Archives for posts with tag: series

Woo hoo! Sara Pennypacker’s latest book in the Clementine series is now available (Hyperion, $14.99)! These books, illustrated by the incomparable Marla Frazee, are my top recommendation for any early reader, who is ready for chapter books. Clementine and the Spring Trip is the 6th book in the series and there is due to be one final installment. Clementine, the first volume, is still my favorite, but this new one had me giggling all the way through. Clementine has the most delightful perspective on the world around her and I love love love that the adults in her life (parents, teachers, even the principal) recognize her uniqueness and support her, even when she’s challenging them. As many times as she has been sent to the principal’s office for not paying attention, the principal pays close attention to Clementine. Her parents encourage her to expend her energy in constructive venues (art, building projects, growing a garden) and never try to stifle her creativity. Her mother, the artist, and father, the building superintendent, have found happiness in their own lives and therefore are comfortable helping Clementine find her happiness. I admire the lack of DRAMA in these books, even as they are delightful to read and filled with clever stories and narratives. Pennypacker is excellent at recognizing the priorities of a third-grader (spring trip? great! but, not on bus 7, it smells!) and Frazee adds a tremendous amount of insight as well as humor into her illustrations: the image of the class gagging at the mere thought of riding bus 7 is perfect! Can’t wait for the final book. No! Stop! I don’t want this series to end!

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According to this blog the New York Times will soon start splitting it’s Children’s and Young Adult titles, among other changes. It’s an interesting move from both perspectives. The original ‘rant’ argued that children’s books should not be considered ‘young adult’ just because adults read them as children; in other words, “Nostalgia is what is going on here and it isn’t fair. That is, it is all well and good that those adults who enjoy reading young adult books today like to reminisce about their favorite teen reads. But when they include children’s books among them and call them YA, they are marginalizing the true readership of these books” (Monica Edinger). On the flip side, it’s also interesting that ‘young adult’ books are finally being recognized as a distinct and identifiable category. Now I don’t think there will be much agreement on what exactly ‘young adult’ means. Personally, I hope the disagreement remains because undefinable things are generally more interesting to talk about. A few years ago I hosted a panel at an academic conference entitled “Exploring Young Adult Literature”. In the question portion, I asked the panelists to explain how they had defined ‘YA’ for their respective papers. The range of answers were interesting and included readership, psychological and developmental stages, and publishing designations. This range of definitions lead to a great discussion that continued over lunch. The day would have been a lot less fun if there had been one definitive answer.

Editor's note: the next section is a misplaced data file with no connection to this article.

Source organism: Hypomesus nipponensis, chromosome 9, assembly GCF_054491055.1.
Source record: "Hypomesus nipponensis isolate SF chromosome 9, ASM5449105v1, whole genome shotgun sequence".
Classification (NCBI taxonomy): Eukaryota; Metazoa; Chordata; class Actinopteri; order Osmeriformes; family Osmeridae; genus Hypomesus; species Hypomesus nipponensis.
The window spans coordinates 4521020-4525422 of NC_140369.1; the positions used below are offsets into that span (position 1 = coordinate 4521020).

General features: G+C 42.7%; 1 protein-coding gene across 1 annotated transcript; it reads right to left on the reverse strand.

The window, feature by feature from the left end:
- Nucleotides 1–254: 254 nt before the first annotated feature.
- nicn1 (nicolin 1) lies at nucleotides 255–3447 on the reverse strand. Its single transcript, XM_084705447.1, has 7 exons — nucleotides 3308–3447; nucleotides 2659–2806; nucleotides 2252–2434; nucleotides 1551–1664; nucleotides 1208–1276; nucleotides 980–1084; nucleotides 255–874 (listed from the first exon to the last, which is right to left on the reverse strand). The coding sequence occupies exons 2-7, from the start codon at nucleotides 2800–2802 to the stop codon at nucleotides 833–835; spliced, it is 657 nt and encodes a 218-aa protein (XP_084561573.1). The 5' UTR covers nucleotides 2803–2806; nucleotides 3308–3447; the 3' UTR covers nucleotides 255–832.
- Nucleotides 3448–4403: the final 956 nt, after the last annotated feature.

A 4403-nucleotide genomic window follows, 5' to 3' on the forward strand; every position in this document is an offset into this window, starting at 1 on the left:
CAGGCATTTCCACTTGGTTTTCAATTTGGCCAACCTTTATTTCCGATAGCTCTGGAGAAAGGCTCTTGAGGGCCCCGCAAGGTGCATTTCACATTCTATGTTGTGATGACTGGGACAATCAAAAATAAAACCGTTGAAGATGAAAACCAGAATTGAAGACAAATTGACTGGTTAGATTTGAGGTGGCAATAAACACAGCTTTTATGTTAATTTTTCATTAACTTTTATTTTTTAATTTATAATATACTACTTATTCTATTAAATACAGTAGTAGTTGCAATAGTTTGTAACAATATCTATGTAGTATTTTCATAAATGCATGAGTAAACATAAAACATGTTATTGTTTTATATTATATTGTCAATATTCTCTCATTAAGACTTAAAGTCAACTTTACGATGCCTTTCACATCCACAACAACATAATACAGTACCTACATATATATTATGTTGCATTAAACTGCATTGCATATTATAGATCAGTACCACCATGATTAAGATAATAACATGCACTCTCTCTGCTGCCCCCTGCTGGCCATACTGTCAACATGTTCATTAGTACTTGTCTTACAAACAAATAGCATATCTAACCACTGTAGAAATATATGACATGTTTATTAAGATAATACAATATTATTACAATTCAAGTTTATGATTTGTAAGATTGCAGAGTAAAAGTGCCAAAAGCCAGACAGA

In this blog, I unofficially use publisher’s marketing strategies as a guideline, simply because many of my teen suggestions come from the YA section of our store. Books that are placed in this section are usually culled from teen lists and teen imprints. It’s quite clear if a book is designated as YA through cover illustration, jacket description, accompanying promotional materials, not to mention the book’s price point. All of this, of course, begs the question of how a manuscript becomes designated as ‘YA’ by the publisher and acquires all of these peritextual components. Authorial intention? Previous publications? Content? A particular genre happens to be popular in other current YA fiction? Age of protagonists? Sexuality? All of these are a small list of possible contributing factors. Some contributing factors are easily understood; some seem completely mysterious. You can see why this is a really interesting topic!

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As for today’s recommendation, I’m going back to our picks and one of my favorite books from this year: Maggie Stiefvater’s The Raven Boys (Scholastic, $18.99). Like much of YA lit there is a tremendous amount of ambiguity in this novel. I feel like every time I try to describe it, I can’t quite find the words I need. This book eludes concrete definitions, which perhaps is precisely why it is YA lit.

Blue lives in a house full of psychics. She doesn’t have the gift herself, but she possesses the ability to augment others’ gifts. Therefore on St. Mark’s Eve, when she sees the spirit of a boy who has not yet died, there can be only two possible explanations: either he’s her true love or she’s the one who kills him.